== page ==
In my humble opinion people unfairly blame Carmelo Anthony for being a “ball stopper.” You hear it so much and from so many different outlets that it’s become a commonplace narrative in NBA circles. The numbers do support the idea, but I believe, until now, Melo hasn’t been put in the proper offensive system to fully utilize his skills. Is Melo most comfortable in pinch post and low block isolation sets especially late in the shot clock? Certainly. Does his career 31.7% usage and 33.1% over 4 years in New York scream iso-heavy? Sure.
But, if you take a deeper dive into the Knicks offensive strategy they play to just one of Melo’s strengths, which is when he has the ball. But the lack of support of teammates making cuts without the ball has hampered what they’re able to accomplish as a team. The design of the offense is predicated by making sure he gets a touch, but what the Knicks offense wasn’t designed to do, even Mike D’Antoni’s pick and roll and space heavy offense, was leverage cutters. That’s where The Triangle can really take Melo and the Knicks to the next level.
Stop me if you’ve seen the above. A pinch post entry that allows for Melo to go to work followed by him making the decision based on defensive reaction.
The iso would end in a nice pass to Tim Hardaway Jr., who would bury the wide open jumper resulting in a victorious possession.
Here, again, Melo posting and reading the defense. I love Shumpert attempting a cut, but the result would again be a kick out pass for a spot up attempt from Hardaway…
…which he would again bury.
The Knicks were far too reliant on the three point shooting this past season and since Melo has come aboard. They were 5th in the entire NBA last year in attempts and 6th in makes and that model creates many offensive holes. They were 28th in the NBA in both Free Throws Attempted (20.4) and Made (15.5) and when you consider Melo took 7 of those 20 FTAs it’s easy to see that the offense often got stagnant. Far too often the ball moved AWAY from the basket resulting in long, contested jumpers.
So how can The Triangle help solve the Knicks lack trategic cuts to the basket that are baked in to the principles of the offense. The first cut is actually NOT designed to free player for a simple layup, it’s designed to free a teammate cutting towards the basket. It’s called an "action zone speed cut" and it’s executed perfectly by Lamar Odom here.
The beauty of this play, specifically, is that it happens early in the possession, which is the exact opposite of what the Knicks used to do offensively. How many times did you see the Knicks get the ball to Melo in the post LATE in the shot clock? Here, the ball gets to Gasol EARLY in the clock before the defense is set and the AZSC attacks the defense before they are set.
Another subtle wrinkle cut is what’s called the "banana cut" in The Triangle. Metta World Peace executes the banana cut here:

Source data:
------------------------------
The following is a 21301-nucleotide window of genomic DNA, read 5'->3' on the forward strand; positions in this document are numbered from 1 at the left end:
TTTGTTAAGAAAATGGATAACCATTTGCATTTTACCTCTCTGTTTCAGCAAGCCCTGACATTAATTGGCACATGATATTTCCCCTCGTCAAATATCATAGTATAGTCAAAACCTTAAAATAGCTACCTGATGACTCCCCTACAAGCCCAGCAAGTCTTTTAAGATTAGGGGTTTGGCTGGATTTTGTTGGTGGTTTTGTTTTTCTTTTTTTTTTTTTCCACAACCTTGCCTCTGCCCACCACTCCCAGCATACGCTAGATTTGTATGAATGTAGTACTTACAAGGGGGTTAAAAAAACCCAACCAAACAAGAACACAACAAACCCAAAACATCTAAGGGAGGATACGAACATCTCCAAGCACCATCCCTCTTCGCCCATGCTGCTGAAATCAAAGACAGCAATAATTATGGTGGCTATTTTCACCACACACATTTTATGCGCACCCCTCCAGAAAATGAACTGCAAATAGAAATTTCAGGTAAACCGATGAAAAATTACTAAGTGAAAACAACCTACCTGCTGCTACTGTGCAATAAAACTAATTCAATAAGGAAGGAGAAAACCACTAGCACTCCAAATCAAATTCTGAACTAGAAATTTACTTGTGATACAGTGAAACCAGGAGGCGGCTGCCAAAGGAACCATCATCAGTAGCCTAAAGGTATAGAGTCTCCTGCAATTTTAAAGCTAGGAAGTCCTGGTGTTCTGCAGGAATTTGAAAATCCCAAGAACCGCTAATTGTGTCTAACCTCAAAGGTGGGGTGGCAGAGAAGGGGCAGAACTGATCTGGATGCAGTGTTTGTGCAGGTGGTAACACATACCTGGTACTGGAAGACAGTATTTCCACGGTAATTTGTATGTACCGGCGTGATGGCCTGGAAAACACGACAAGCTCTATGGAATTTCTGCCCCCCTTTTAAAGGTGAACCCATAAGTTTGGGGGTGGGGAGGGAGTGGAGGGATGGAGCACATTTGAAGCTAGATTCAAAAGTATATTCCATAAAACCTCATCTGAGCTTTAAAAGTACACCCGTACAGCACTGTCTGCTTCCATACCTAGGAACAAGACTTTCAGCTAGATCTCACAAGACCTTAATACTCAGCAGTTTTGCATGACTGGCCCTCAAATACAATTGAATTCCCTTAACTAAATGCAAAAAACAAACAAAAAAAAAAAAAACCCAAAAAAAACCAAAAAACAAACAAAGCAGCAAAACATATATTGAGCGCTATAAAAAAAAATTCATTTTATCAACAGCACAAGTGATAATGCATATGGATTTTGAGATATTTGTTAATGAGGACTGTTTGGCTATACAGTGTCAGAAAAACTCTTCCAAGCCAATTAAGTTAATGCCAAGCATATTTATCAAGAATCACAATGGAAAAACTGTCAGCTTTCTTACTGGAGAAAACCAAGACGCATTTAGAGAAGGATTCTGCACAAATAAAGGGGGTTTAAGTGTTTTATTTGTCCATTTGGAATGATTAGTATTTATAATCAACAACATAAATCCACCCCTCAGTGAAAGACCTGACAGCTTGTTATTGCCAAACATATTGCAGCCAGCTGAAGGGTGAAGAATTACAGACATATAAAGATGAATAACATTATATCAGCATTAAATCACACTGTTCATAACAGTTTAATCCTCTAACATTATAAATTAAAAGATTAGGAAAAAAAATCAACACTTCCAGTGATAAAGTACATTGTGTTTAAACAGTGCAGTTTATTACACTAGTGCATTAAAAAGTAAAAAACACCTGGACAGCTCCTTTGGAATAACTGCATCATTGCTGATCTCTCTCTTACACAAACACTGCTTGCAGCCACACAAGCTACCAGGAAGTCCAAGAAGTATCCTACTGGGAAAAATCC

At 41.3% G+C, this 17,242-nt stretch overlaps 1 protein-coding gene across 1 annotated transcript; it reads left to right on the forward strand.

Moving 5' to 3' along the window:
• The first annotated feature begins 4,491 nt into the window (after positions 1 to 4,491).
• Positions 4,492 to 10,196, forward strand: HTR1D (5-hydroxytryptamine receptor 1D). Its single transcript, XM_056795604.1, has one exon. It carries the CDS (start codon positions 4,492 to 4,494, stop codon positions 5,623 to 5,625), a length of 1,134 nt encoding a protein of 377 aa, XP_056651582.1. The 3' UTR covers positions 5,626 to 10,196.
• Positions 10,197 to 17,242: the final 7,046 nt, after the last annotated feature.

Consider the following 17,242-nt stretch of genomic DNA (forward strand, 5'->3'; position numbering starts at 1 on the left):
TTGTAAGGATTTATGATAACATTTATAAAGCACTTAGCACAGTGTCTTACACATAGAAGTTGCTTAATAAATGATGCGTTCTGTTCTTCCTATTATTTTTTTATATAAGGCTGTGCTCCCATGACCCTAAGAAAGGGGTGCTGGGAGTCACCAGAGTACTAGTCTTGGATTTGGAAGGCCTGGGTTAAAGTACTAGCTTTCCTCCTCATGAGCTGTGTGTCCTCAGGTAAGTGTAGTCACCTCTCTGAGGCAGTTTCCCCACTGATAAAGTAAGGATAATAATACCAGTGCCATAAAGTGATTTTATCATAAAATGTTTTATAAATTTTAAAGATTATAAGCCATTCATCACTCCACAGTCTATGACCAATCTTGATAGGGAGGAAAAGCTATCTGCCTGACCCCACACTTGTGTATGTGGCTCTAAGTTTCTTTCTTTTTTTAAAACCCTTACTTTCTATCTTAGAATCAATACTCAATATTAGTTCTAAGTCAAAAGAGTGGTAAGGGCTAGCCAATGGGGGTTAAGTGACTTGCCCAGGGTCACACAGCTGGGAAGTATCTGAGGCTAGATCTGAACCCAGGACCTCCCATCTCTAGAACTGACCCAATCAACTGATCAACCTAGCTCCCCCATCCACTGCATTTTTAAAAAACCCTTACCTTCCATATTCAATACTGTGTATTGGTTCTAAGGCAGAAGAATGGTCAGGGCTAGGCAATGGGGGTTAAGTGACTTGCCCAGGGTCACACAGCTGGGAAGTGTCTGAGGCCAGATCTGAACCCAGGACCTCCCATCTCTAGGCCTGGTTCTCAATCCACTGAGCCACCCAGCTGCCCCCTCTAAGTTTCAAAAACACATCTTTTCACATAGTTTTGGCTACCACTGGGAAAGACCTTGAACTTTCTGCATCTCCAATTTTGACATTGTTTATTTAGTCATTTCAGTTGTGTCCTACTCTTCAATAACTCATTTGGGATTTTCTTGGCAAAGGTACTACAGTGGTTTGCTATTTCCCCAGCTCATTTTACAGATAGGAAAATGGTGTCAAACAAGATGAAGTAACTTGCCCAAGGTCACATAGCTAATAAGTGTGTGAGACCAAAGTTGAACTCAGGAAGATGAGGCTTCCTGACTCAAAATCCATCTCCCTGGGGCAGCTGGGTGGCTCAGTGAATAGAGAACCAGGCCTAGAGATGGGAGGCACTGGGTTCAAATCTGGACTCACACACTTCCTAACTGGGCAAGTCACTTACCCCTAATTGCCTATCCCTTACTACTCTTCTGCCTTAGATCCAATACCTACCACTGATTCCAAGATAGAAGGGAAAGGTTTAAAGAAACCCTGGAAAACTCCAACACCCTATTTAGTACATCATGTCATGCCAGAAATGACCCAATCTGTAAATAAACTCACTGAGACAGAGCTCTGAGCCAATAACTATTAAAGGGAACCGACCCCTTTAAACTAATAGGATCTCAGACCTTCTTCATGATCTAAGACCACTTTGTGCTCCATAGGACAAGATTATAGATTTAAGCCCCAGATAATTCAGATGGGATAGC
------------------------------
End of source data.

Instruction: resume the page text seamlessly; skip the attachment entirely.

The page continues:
The purpose of the banana cut is to trigger the potential reversal of the ball or the two-man game. Here, Fisher chooses to reject the pick from Gasol and reverse the ball to Kobe who can isolate straight on for an easy pull up. It’s a subtle cut but it allows space to continue and for the ball to find their best player in a great spot to square up off the dribble.
Another cut critical to continued movement within The Triangle is the “rebound screen cut” whose purposes are clearly defined by Joon Kim:
It’s called the rebound screen cut because the cut has two priorities:
First, to rebound any shot that may have been launched from the emerging two man game on the opposite side of the floor.
Second, to screen for the man in the corner (here, Fisher, who step fakes on the baseline to set his defender up before coming off Artest’s screen ). After the rebound screen cut, you can cut baseline to the basket, or as Ron does, step back to the corner.
This is a cut that is also a core concept of the flex offense. Artest can cut from the corner to corner via the baseline for a layup should the read be there. That’s an action that I wish the Knicks implemented more against the Pacers in the 2013 playoffs to loosen Roy Hibberts command at the front of the rim.
Finally, we’ll talk about the UCLA cut, which is a cut that is a staple in many NBA offenses to this day because so many still implement UCLA high post sets. It’s a cut that the Jordan Bulls used often, and it’s one designed to free the lead guard from his defender in hopes of getting a lay up. But if the lead guard reads he doesn’t have a chippy he can peel off and create quick, open shots for his shooters.Here, Jordan recognizes this and peels off to the pinch where a quick hand off frees Kerr for the make.
In the end, the Knicks offense over the past few years has been stagnant and, while I understand some of the criticism Carmelo Anthony receives, I don’t believe he’s the sole reason for the team’s lack of movement. Labeling him the culprit is unfair. I think The Triangle will allow for more cutting opportunities which will trigger ball movement. I think there’s a misconception when there’s a lack of ball movement because many times the ball stops moving because the offensive players have stopped moving first. If the Knicks wing players like J.R. Smith, Cleanthony Early and Iman Shumpert can learn these cuts you will see much more ball movement towards the basket and a far more balanced team offensively.